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A DIY Harp

Older children and teens often still enjoy crafting, but captivating projects seem increasingly difficult to find. Stringed instruments are popular projects for crafters of all ages, and a DIY harp is easy for adolescents to build without supervision. Parents need only to drill the string holes. More than a toy, the harp can be tuned for playing. Once sanded and varnished, this miniature instrument is a hand crafted treasure your children will be proud to display.

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  1. Make the harp's frame by drilling three to seven equidistant holes through the narrow edges of the hanger toward its centre, between the curve of the neck and the bend at the end of the arms. Ensure the holes line up vertically from one arm to the other.

  2. The harp's tuning tool will be the hanger's hook. Remove the hook and set it aside. Sand the harp frame so it is free of varnish and splinters. Paint the frame with wood stain and rub off the excess with a rag. Paint on wood varnish or sealant and allow to dry thoroughly.

  3. Cut one 24-inch length of nylon fishing line per hole in the right arm of the harp frame. Thread a length of fishing line through a craft bead and tie it off with double knots to secure it to the bead. Repeat with each length of line.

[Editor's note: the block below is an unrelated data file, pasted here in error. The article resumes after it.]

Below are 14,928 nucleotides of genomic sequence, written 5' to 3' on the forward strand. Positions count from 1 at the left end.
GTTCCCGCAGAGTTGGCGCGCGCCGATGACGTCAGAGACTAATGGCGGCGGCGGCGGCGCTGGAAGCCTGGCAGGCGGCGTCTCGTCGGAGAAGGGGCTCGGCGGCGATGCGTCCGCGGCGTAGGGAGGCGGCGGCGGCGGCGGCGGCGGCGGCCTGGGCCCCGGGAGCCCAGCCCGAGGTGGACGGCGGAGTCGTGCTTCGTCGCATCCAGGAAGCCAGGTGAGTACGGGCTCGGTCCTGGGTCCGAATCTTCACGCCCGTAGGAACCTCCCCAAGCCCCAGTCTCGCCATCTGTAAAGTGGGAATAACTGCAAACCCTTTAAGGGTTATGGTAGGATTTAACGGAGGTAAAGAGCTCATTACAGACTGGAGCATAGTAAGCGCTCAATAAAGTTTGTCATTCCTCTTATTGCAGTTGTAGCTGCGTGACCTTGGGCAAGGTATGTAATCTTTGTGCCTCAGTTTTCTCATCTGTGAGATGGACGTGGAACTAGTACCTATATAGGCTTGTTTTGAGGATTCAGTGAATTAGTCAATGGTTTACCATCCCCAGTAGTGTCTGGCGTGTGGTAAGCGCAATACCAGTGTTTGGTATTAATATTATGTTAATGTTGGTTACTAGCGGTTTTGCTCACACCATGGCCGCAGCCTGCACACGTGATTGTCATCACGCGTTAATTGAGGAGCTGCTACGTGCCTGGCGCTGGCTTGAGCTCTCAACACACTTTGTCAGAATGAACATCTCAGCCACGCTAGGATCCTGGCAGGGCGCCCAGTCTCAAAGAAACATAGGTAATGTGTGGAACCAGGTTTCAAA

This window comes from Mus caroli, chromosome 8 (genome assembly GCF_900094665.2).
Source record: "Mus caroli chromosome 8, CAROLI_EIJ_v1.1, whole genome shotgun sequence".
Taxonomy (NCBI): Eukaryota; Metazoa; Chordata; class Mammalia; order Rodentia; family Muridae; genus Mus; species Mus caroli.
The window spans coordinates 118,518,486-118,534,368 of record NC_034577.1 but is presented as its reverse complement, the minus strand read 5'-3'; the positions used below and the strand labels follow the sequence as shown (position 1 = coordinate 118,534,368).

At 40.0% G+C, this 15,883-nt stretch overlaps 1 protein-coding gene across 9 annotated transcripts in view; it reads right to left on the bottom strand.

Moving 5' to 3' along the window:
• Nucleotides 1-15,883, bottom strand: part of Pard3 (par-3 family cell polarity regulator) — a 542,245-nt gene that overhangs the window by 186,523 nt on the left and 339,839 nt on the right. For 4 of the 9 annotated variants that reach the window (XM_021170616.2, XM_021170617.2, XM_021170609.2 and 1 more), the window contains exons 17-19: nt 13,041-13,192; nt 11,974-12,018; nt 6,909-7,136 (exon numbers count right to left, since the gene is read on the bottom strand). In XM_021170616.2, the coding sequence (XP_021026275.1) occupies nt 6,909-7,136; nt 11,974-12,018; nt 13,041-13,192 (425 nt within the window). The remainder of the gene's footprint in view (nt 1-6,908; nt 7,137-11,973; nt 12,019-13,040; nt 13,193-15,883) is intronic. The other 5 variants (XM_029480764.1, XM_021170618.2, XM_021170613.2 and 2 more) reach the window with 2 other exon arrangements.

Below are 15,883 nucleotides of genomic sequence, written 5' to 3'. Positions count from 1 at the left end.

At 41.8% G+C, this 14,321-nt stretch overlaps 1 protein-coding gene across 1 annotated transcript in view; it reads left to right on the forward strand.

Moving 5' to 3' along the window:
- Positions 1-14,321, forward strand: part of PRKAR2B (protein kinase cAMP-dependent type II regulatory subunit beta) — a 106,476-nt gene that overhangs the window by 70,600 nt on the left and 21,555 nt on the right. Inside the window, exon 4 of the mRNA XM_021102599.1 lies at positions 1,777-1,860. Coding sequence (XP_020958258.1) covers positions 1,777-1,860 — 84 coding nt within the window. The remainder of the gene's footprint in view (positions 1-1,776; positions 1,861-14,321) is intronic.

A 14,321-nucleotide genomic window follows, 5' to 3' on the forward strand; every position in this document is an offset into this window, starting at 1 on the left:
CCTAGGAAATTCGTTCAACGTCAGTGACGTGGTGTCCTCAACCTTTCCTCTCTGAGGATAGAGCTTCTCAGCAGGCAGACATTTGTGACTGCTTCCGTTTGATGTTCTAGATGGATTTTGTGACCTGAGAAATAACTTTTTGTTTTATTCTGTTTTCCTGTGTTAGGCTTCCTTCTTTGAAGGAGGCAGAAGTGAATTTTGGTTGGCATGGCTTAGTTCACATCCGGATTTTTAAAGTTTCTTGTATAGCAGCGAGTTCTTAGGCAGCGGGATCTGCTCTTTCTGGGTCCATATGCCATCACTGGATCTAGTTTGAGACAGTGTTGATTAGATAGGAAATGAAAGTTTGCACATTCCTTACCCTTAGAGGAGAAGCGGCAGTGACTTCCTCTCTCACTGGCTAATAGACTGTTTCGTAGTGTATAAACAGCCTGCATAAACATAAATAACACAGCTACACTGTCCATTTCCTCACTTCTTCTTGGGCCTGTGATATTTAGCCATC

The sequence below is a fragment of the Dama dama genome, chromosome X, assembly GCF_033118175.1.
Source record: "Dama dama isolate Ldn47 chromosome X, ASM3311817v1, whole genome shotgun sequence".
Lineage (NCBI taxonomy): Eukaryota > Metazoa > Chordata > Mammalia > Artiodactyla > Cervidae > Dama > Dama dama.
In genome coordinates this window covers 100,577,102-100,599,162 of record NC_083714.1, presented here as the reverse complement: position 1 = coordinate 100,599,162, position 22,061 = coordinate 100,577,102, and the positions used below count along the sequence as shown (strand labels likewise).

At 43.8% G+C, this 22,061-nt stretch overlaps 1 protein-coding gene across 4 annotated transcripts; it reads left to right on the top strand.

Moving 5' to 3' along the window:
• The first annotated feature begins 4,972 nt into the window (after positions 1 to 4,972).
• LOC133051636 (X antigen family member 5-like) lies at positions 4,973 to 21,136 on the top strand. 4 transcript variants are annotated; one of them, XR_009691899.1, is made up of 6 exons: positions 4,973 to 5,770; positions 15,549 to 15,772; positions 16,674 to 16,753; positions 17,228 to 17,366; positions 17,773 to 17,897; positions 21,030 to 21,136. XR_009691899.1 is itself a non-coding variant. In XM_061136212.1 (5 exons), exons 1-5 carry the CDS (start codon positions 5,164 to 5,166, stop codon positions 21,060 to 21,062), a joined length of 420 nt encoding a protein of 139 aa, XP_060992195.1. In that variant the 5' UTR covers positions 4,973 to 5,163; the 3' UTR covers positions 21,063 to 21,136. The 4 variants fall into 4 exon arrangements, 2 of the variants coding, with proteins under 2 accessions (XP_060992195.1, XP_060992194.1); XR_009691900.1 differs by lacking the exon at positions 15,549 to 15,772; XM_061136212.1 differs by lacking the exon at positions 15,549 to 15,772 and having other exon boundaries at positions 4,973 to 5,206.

4. Thread a length of line through a hole on the left arm, across the frame and through the corresponding hole in the right arm. Tie it to an eye hook. Leave approximately a 1/2 inch of give and double knot it to ensure it is secure.

  5. Screw the eye hooks into the holes in the harp's left arm to form the tuners. When it becomes increasingly difficult to turn the tuners, slip the hanger hook through each eye hook, with its ends up like a horseshoe, to provide leverage.

  6. Tune the harp. The longest three harp strings are tuned to C, E and G.

  7. Tip

    This DIY harp is adaptable to younger children. Skip the wood stain. Provide and assortment of decorations, like paint, glitter, and stickers, for the little ones to personalise their instruments.

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Things You'll Need

  • Wooden coat hanger
  • Sand paper
  • Wood Stain
  • Paint brushes
  • Varnish or sealant
  • Nylon fishing line
  • Scissors
  • Rag
  • Drill
  • Small brass eye hooks

About the Author

Based in Arlington, Texas, Michelle Diane has been writing business articles for six years. Her work has appeared in newspapers nationwide and on diverse digital outlets including Bounty, Breathe Again Magazine and LexisNexis. She is a University of Texas graduate and a presidential member of the National Society of Leadership.

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